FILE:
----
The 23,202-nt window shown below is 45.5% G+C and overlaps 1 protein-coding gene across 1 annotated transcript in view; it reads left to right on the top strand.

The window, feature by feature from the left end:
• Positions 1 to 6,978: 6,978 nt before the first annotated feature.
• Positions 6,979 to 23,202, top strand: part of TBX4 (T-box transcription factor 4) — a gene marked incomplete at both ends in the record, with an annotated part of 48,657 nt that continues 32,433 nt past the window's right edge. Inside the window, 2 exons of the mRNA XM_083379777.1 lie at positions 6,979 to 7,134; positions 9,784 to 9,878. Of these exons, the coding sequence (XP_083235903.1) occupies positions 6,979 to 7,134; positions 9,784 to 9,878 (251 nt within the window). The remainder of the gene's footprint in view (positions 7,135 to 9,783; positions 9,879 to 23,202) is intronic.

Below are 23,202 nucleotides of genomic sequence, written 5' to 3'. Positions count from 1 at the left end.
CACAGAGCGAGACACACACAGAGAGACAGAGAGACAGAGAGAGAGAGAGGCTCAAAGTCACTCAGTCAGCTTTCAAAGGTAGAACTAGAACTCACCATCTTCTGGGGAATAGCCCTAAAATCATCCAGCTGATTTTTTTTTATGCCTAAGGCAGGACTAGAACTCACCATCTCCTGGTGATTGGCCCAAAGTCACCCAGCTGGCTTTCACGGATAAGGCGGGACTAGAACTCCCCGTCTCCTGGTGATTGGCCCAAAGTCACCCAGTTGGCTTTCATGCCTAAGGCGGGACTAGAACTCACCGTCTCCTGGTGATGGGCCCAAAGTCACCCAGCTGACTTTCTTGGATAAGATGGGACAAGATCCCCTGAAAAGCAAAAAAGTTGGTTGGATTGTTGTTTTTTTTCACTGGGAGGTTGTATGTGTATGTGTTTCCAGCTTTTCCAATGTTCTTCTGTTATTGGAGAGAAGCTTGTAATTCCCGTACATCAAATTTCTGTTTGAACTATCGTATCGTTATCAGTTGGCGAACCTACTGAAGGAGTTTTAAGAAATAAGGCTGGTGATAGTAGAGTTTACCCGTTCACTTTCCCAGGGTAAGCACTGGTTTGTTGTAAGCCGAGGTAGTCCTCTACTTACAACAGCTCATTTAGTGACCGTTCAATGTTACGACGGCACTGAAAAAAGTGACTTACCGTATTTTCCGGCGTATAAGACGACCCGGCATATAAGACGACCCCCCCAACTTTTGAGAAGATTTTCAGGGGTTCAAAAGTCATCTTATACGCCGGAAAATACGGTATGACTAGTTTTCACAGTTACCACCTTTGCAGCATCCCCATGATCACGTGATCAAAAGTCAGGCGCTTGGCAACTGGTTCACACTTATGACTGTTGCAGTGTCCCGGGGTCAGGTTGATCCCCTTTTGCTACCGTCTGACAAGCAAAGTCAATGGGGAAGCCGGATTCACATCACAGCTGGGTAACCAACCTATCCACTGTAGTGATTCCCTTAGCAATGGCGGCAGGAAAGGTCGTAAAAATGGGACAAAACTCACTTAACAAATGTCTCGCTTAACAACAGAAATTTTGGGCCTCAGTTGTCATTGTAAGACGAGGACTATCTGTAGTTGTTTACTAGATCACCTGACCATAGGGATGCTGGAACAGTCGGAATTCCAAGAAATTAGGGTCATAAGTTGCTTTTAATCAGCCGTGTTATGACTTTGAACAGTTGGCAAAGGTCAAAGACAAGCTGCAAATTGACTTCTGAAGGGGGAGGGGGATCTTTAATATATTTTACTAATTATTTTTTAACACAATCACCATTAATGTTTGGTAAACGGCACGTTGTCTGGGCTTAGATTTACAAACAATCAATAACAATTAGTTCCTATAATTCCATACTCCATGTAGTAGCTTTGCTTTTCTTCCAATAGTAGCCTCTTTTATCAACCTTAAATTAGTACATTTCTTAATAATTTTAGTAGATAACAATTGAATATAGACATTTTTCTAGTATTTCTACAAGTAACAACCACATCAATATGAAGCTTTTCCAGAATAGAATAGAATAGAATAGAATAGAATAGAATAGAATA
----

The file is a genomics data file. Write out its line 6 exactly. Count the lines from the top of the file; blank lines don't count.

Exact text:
CACAGAGCGAGACACACACAGAGAGACAGAGAGACAGAGAGAGAGAGAGGCTCAAAGTCACTCAGTCAGCTTTCAAAGGTAGAACTAGAACTCACCATCTTCTGGGGAATAGCCCTAAAATCATCCAGCTGATTTTTTTTTATGCCTAAGGCAGGACTAGAACTCACCATCTCCTGGTGATTGGCCCAAAGTCACCCAGCTGGCTTTCACGGATAAGGCGGGACTAGAACTCCCCGTCTCCTGGTGATTGGCCCAAAGTCACCCAGTTGGCTTTCATGCCTAAGGCGGGACTAGAACTCACCGTCTCCTGGTGATGGGCCCAAAGTCACCCAGCTGACTTTCTTGGATAAGATGGGACAAGATCCCCTGAAAAGCAAAAAAGTTGGTTGGATTGTTGTTTTTTTTCACTGGGAGGTTGTATGTGTATGTGTTTCCAGCTTTTCCAATGTTCTTCTGTTATTGGAGAGAAGCTTGTAATTCCCGTACATCAAATTTCTGTTTGAACTATCGTATCGTTATCAGTTGGCGAACCTACTGAAGGAGTTTTAAGAAATAAGGCTGGTGATAGTAGAGTTTACCCGTTCACTTTCCCAGGGTAAGCACTGGTTTGTTGTAAGCCGAGGTAGTCCTCTACTTACAACAGCTCATTTAGTGACCGTTCAATGTTACGACGGCACTGAAAAAAGTGACTTACCGTATTTTCCGGCGTATAAGACGACCCGGCATATAAGACGACCCCCCCAACTTTTGAGAAGATTTTCAGGGGTTCAAAAGTCATCTTATACGCCGGAAAATACGGTATGACTAGTTTTCACAGTTACCACCTTTGCAGCATCCCCATGATCACGTGATCAAAAGTCAGGCGCTTGGCAACTGGTTCACACTTATGACTGTTGCAGTGTCCCGGGGTCAGGTTGATCCCCTTTTGCTACCGTCTGACAAGCAAAGTCAATGGGGAAGCCGGATTCACATCACAGCTGGGTAACCAACCTATCCACTGTAGTGATTCCCTTAGCAATGGCGGCAGGAAAGGTCGTAAAAATGGGACAAAACTCACTTAACAAATGTCTCGCTTAACAACAGAAATTTTGGGCCTCAGTTGTCATTGTAAGACGAGGACTATCTGTAGTTGTTTACTAGATCACCTGACCATAGGGATGCTGGAACAGTCGGAATTCCAAGAAATTAGGGTCATAAGTTGCTTTTAATCAGCCGTGTTATGACTTTGAACAGTTGGCAAAGGTCAAAGACAAGCTGCAAATTGACTTCTGAAGGGGGAGGGGGATCTTTAATATATTTTACTAATTATTTTTTAACACAATCACCATTAATGTTTGGTAAACGGCACGTTGTCTGGGCTTAGATTTACAAACAATCAATAACAATTAGTTCCTATAATTCCATACTCCATGTAGTAGCTTTGCTTTTCTTCCAATAGTAGCCTCTTTTATCAACCTTAAATTAGTACATTTCTTAATAATTTTAGTAGATAACAATTGAATATAGACATTTTTCTAGTATTTCTACAAGTAACAACCACATCAATATGAAGCTTTTCCAGAATAGAATAGAATAGAATAGAATAGAATAGAATAGAATA